Delaware Met NOT Closing Says Matt Albright With The News Journal

This story WILL be updated, but Delaware Met is not closing for now as per Matthew Albright with the News Journal who tweeted the following 45 minutes ago:

This news is coming from their board meeting where at least two legislators attended.  One was State Rep. John Kowalko because he asked the board how many of them have educational experience.  The board canceled the executive session to discuss personnel.  But there are a multitude of unanswered questions here.  How are they going to be able to adequately service the students?  If the bulk of their students have internships, how does that work with a special education student who needs supervision? (These questions were not mine but were brought up to me today which raises a very good point).  What about all the conflicts of interest on the board?  What exactly happened for them to suddenly close the school last Thursday?  Who is the individual who originally emailed me on this?  Will the Delaware DOE, who notified the school they are concerned with their “financial viability” (which usually leads to a formal review), place the school on formal review? As soon as I know more, so will you!

Updated, 6:52pm: Delaware State Rep. Kim Williams tweeted the board voted to keep the school open.

Updated, 7:20pm: Delaware Met has 223 students, of which 60 are special education which gives them a 26.9% special education population.  They have 2 special education teachers and are looking to hire two paraprofessionals.  The school was actually closed for three days last week for professional development for teachers who seemed to be as lost as the students.  A former Moyer employee told the board he heard the Delaware Department of Education expected the board to close up shop tonight and that was what they wanted.  Innovative Schools said the school has a lot of money and they are good financially.  When it came time to vote if the school should stay open, the Board President looked at the Innovative Schools rep for approval, who nodded yes.  One member of the board kept referring to the students as her “babies”.  State Rep. John Kowalko barraged the board with questions.  Public comment was not given at the advice of the school’s attorneys (yes, at a public meeting).  One observer said there was gang symbol graffiti all over the cafeteria.  The board spent a significant amount of time discussing the school’s cell phone policy.  Yes, you heard that right.  Sounds like this school doesn’t have the first clue about what the hell they are doing.

5 thoughts on “Delaware Met NOT Closing Says Matt Albright With The News Journal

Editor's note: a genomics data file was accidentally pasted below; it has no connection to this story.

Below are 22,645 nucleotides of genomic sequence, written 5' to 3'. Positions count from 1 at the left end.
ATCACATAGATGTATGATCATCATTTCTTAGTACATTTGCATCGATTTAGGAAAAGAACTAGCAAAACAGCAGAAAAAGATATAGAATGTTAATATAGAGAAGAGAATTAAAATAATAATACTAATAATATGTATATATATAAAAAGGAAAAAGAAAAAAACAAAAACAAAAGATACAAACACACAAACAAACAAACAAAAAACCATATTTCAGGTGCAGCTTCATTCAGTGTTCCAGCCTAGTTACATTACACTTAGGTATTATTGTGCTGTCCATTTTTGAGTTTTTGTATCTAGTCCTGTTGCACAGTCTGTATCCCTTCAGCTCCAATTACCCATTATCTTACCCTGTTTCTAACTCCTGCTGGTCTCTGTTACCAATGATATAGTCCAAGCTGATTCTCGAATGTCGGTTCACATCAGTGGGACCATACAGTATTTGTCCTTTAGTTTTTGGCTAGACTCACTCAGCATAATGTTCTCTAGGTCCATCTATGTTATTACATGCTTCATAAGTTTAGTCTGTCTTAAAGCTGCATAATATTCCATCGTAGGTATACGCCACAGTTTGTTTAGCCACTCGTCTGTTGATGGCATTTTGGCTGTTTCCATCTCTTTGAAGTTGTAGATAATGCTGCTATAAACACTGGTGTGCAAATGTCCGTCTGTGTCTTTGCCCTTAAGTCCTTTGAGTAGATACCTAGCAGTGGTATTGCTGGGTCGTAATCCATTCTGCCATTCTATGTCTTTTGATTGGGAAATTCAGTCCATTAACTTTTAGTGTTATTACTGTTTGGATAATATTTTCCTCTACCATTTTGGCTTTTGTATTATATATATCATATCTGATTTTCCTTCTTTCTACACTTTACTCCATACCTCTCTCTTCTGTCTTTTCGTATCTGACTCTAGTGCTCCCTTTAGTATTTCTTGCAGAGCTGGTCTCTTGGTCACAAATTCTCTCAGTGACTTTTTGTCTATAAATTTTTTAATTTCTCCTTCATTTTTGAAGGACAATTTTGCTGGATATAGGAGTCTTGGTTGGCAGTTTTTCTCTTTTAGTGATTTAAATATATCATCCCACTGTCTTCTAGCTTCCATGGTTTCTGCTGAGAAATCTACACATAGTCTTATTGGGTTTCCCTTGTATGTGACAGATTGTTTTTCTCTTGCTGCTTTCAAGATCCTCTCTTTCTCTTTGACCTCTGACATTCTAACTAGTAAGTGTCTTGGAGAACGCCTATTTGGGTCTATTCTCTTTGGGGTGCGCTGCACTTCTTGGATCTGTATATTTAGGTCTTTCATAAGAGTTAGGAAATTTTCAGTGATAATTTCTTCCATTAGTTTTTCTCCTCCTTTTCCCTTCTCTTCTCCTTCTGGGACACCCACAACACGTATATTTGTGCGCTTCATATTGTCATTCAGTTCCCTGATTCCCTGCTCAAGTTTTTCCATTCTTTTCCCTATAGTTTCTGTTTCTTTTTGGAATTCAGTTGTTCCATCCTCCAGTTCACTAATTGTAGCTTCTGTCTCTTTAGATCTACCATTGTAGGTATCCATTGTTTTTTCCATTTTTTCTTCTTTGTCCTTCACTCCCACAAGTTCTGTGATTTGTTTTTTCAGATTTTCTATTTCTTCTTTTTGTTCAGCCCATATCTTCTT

1. Pingback: MET to stay open but leadership foundation in question with DE DOE asleep at the wheel | Kilroy's Delaware

  2. Charter schools, most of the time, are started by people who have read about this cool educational theory or idea that is working somewhere else (sometimes even an exclusive private school who aren’t beholden to state tests and CCSS and who can pick and choose their students and expel whoever they want…) and think it would be great to get an awful lot of grants and tax money to create a “public school” in the same model. These people are usually not educators who know better and who actually have experience with real live students. Even if these charter school founders aren’t corporate reformers trying to line their pockets with tax dollars, it takes more than good intentions and a good idea to run a school. I feel sorry, first, for the students, and second for those poor teachers who are trying to teach and earn a living under an unprepared and probably unqualified administration. Been there, done that…won’t ever do it again.

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  3. Point of clarification: the school has more than 218 students. The 218 figure came from a financial analysis run by innovative schools. They were using 218 as a worst case scenario number. As in, if the school has as few as 218 students by the Sept. 30 enrollment deadline will it still be viable? I don’t know how they conjured 218 as the worst case #.

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    • Albright said they have 227. If they aren’t financially viable at 218, that must mean they would be below 80% at that #, so they must have been approved for about 274 students for this year. Just guessing now without looking at the actual figures. I’m listening to the Youtube video where they are talking about that now. Thanks for the heads up!

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